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Cats have been used as model organisms] in studies of learning and have also been observed from an ethological point of view to evaluate their ability to learn.

Cats can learn by trial and error, observation and imitation.[1][2][3][4][5][6][7][8][9][10]. They retain certain information much longer than dogs.[11] In one study, it was found that cats possess visual memory ability comparable to that of monkeys.[12] However, for short term working memory, at least one study showed that dogs outperformed cats for periods of time up to 60 seconds.[13]

Observed learning abilities of cats

Inventing and using a tool

At least one cat was documented by a scientist to have adapted an object for use as a tool to add water to dry cat food, this tool-use being invented by the cat without any prior training by humans.[14]

Opening doors and windows

Cats that are accustomed to being let outside, or that want to get into their home, may learn to open windows and doors. They are capable of learning different routes for entry and exit; for instance a cat might find the window in its owner's kitchen easier to open to exit the house, but to get in, they might have to use the screen door in the backyard. Also, they may learn to open cupboard doors to get to food. Cats' paws are not as effective as manipulation as human hands, owing to lack of an opposable thumb, but they can for instance learn to operate door lever handles by pulling them down, even though gripping the handle is difficult for cat paws.

Playing fetch

Some cats can be trained to play fetch with a varied degree of success (which is dependent on the cat and its mood). Siamese, Bengals and Burmese cats are well-regarded as breeds that naturally carry objects in their mouths. They are easy to train to fetch and carry. Other breeds such as the Maine Coon, Turkish Van, Savannah,Short Hair and Turkish Angora, are also well known for an almost dog-like affinity for playing fetch. It is possible to get a cat to remain seated until an object is thrown. At that point, their sense of sight kicks in. As long as there is at least a remote chance of locating the thrown item, the cat will run off to find it. Once retrieved, waiting or a simple call is enough for the cat to return with the item and deposit it (usually) within arm's reach. Chasing an object in the air is a natural cat hunting behavior, and many cats will chase down a thrown toy for the sheer enjoyment of running and catching.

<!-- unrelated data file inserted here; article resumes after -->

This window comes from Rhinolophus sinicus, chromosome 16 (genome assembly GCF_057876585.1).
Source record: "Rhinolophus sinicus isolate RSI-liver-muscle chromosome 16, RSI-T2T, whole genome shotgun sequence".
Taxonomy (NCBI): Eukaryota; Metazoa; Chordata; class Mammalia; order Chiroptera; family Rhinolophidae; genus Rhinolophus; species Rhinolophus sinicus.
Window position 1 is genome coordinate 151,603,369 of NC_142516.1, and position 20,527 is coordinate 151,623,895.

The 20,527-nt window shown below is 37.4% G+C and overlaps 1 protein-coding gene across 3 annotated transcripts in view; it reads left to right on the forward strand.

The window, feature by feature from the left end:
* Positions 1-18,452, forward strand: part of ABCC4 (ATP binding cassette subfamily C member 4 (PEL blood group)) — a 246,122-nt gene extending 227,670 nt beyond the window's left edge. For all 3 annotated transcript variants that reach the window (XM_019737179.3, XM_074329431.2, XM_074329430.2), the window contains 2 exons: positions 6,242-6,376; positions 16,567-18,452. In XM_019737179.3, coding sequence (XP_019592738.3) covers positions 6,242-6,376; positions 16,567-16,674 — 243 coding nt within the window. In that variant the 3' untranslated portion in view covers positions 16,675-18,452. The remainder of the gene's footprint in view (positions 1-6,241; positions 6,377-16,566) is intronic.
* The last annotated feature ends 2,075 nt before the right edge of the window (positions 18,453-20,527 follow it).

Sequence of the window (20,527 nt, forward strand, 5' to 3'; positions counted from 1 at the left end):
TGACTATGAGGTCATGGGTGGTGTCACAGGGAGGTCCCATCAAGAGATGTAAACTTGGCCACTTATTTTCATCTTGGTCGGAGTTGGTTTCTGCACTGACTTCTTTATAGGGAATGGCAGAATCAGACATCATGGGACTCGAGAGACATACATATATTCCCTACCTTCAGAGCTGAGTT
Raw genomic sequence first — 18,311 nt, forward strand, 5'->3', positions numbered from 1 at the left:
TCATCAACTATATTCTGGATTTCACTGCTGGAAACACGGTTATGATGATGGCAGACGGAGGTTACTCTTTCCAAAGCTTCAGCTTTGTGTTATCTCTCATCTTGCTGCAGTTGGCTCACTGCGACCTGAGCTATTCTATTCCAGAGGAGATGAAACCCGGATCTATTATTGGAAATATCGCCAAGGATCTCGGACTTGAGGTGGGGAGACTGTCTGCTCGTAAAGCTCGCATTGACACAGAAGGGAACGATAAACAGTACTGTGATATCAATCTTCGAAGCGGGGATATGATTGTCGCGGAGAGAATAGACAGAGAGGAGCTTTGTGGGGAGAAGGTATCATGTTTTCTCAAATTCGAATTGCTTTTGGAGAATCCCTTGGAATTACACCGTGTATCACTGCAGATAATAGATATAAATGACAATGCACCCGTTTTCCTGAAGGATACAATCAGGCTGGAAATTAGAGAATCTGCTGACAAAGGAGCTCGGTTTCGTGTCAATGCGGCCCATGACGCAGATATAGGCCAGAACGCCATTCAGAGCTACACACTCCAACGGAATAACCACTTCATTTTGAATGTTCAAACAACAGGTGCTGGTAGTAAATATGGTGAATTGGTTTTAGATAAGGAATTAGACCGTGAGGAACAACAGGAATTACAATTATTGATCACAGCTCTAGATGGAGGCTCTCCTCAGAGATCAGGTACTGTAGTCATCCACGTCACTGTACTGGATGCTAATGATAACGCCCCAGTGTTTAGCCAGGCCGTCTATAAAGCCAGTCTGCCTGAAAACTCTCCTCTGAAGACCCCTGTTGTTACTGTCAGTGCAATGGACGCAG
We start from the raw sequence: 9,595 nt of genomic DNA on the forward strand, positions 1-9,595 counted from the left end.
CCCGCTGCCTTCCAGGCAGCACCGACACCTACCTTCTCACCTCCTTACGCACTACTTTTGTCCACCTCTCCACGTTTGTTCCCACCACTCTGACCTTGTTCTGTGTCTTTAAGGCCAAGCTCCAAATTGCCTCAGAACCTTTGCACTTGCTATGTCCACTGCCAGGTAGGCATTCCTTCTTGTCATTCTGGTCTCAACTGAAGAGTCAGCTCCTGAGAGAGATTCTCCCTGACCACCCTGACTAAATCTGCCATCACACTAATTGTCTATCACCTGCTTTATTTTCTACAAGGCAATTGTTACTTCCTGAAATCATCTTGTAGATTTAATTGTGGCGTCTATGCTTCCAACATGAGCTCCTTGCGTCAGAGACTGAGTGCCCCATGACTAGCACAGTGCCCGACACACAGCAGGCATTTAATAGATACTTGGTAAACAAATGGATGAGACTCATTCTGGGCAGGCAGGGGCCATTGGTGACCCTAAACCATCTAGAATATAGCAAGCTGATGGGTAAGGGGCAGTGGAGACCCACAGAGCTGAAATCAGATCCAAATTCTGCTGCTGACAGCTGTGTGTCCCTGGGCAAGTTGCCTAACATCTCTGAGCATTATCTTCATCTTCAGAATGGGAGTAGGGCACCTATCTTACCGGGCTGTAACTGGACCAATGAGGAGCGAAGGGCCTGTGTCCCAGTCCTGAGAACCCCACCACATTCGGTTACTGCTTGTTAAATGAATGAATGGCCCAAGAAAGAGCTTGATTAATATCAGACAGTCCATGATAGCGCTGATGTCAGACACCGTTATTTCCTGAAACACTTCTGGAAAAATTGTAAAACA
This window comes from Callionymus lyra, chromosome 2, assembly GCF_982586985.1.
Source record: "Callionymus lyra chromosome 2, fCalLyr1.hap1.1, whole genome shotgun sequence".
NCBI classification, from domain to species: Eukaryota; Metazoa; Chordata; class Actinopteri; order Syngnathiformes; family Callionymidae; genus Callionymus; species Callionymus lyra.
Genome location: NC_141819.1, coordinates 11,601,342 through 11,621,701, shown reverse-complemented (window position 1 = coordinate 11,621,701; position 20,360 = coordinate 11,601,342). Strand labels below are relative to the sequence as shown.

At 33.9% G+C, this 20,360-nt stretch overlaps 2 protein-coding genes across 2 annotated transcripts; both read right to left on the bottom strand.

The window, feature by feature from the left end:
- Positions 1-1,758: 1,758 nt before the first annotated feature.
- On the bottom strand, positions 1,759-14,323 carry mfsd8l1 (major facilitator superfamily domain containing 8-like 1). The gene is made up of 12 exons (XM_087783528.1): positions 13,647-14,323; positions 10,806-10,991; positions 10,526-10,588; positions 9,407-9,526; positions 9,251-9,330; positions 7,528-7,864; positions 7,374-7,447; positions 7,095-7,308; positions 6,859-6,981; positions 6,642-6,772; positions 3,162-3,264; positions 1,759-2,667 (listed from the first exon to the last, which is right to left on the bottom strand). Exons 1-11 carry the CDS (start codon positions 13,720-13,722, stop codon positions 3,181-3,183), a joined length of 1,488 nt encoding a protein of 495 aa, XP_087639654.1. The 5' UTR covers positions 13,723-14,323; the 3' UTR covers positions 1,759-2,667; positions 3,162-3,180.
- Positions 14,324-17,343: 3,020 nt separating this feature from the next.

Using the toilet

File:Toilet Trained Cat 22 Aug 2005.jpg

Toilet trained cat

Because of their sensitive sense of smell, some cats prefer going outside to urinate and defecate, and rarely go in the same spot twice. Kittens are typically trained by their mothers to use a litter box and cover up their waste, so litter training rarely requires human intervention; once they understand where the litter box is, they will seek it out from then on. Cats can also be trained to make use of a toilet;[15] some cats learn on their own after watching their owners, but for most cats, it is necessary to be taught by owners. In general, however, a toilet-trained cat is a rare animal, and successful toilet training depends both on the willingness of the animal to learn as well as on the patience of the owner to teach.

Retrieving items from hard to reach places